What are Flushes?
“Flushes” refer to the different harvest periods for teas in India, and this term is more commonly associated with Darjeeling and Assam tea.
What are the Types of Flushes?
In Darjeeling, there are three main flushes which are observed in a year. The spring flush or the first flush of the year begins around mid-February after the first light showers of the year. This batch of tea is vastly aromatic with a citrusy flavour, which results from the slow growth of the plants during the winter season. As the flavours are ripe and concentrated in spring shoots, they are exposed to very little processing. Due to this, most spring flush or first flush Darjeeling teas appear greenish in colour. First flush teas generally the most expensive flush due to its bright liquor and a lively character. Its production is in lesser quantity and hence the demand exceeds the supply.
The summer flush or the second flush of the year occurs around April and lasts all the way to July. During this period, due to abundant sun and humidity, the plants tend to grow rapidly. As a result, the tea leaves tend to be fuller and boast a smoother taste as compared to the first flush. The second flush is renowned for producing a powerful liquor with denser flavours, similar to grape, cooked peaches, and cantaloupe. Halmari Tea samples are a great way for you to test these unique flushes.
Darjeeling second flush is so unique because it clearly brings the unique muscatel flavour Darjeeling is known for as no other tea in the world is able to bring such unique flavour. The second flush teas of Assam offer a tough competition to the Darjeeling’s, thanks to their robust liquor and rich tangs of malt, honey, and wood.
Produced right after the monsoon passes over, autumn flush or the third flush produces one of the most aromatic varieties of teas that are popular for their mellow floral-fruity characteristics. Autumn teas are typically harvested around mid-October and continues till around mid-November. Autumn flush are also held as self-drinking teas since most can be consumed pure without the addition of condiments.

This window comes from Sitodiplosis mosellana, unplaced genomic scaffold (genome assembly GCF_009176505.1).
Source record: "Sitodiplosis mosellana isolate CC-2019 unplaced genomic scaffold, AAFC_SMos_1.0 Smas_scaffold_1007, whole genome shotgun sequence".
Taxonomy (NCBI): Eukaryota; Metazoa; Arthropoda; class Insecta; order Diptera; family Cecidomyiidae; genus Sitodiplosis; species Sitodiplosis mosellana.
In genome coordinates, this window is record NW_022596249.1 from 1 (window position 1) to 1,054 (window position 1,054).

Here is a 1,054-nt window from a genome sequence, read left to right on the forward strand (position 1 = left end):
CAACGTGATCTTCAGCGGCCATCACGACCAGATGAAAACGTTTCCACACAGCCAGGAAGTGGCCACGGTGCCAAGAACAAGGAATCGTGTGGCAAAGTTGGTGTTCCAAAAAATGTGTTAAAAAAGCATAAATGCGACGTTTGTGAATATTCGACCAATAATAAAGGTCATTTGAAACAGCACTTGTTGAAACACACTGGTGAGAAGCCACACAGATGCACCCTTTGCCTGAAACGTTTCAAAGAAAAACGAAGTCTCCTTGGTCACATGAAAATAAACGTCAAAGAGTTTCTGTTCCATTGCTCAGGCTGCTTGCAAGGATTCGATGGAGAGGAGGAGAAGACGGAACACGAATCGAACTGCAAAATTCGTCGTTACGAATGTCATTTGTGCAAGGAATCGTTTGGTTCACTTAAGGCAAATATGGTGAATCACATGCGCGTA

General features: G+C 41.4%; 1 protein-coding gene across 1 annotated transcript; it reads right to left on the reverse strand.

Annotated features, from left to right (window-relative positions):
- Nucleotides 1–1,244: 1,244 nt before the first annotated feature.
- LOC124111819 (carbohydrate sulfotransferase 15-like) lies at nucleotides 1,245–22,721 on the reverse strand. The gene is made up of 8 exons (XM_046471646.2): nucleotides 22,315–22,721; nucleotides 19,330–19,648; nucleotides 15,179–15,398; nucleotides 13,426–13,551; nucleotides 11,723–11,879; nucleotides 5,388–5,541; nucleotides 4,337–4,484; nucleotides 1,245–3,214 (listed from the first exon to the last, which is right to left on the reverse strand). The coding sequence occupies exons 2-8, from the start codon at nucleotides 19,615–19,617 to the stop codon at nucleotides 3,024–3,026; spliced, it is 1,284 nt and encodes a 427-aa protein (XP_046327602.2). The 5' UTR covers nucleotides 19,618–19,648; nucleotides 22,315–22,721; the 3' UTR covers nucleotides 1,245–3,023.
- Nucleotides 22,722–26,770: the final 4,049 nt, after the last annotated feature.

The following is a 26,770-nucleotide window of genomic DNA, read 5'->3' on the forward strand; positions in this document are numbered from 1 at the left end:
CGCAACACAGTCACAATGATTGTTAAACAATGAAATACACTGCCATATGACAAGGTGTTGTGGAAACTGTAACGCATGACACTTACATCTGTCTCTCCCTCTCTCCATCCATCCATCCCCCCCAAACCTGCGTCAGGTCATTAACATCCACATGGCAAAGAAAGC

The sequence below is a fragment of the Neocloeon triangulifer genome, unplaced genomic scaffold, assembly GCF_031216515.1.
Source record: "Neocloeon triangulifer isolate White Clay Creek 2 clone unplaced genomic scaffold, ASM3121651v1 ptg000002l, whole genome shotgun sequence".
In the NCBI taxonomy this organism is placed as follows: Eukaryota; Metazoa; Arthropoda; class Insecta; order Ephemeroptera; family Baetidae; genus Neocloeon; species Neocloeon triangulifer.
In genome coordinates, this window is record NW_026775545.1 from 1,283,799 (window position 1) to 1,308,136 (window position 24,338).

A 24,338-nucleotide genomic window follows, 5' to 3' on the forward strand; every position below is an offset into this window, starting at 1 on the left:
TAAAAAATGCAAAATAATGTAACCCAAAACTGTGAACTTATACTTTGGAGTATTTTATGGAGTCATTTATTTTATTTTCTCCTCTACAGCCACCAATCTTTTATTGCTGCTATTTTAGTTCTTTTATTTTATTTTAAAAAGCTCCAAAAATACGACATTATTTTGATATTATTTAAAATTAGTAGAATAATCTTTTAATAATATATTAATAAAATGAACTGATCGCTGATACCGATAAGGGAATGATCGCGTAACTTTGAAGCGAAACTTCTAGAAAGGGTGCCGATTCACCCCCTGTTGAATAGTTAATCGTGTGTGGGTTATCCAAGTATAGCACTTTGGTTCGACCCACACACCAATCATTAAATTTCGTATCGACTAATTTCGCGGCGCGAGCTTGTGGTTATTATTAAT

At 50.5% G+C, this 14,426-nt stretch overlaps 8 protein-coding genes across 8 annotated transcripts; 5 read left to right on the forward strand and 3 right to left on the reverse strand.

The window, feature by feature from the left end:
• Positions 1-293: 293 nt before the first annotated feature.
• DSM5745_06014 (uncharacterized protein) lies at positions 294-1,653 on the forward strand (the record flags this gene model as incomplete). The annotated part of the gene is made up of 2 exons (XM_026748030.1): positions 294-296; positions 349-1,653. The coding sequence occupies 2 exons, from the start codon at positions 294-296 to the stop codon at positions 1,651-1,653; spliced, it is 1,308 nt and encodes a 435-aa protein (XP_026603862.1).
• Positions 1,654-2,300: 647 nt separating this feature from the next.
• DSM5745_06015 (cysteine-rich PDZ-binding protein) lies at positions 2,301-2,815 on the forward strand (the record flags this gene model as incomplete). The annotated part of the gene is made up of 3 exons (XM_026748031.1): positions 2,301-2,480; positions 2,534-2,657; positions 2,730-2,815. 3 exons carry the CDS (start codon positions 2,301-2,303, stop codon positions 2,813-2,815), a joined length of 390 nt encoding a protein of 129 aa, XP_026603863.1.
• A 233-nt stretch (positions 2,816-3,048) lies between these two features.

Winter flush teas or frost teas are rare and only produced in the Nilgiris, and not Darjeeling or Assam. Tea plucking shuts down from December to March in Darjeeling. The tea here tends to grow throughout the year because the region enjoys a unique climatic mix of both tropical and sub-tropical conditions. It does not snow here but frost tends to envelop much of the region during peak winters. As a result, the tea plants grown slowly throughout the three months of winter. The tea has a very aromatic profile and a dusky black appearance, that’s ample in the mouth.
For someone just starting out – first you need to figure out which camp you are in. Not that you can’t enjoy both, some do, but most do have a preference. With the Darjeeling you’ll notice straight away that it’s characterised by a nice, peachy body and a nice sweetness rolling off the back of the palate. Unmistakable. We would always recommend this is drunk without milk and sugar but as usual, it is up to your own personal taste.
Assam tea on the other hand has a slight sweetness to start with, then it becomes thick and malty – it has got a very strong taste on the palate. Halmari tea in Assam is a fantastic choice if you love a splash of milk can often help soften an Assam tea and make it even more drinkable as it softens some of those robust flavours. If you wish, try with touch of sugar as well.
If you are looking for the best tea online, do visit the Halmari Tea website https://www.halmaritea.com/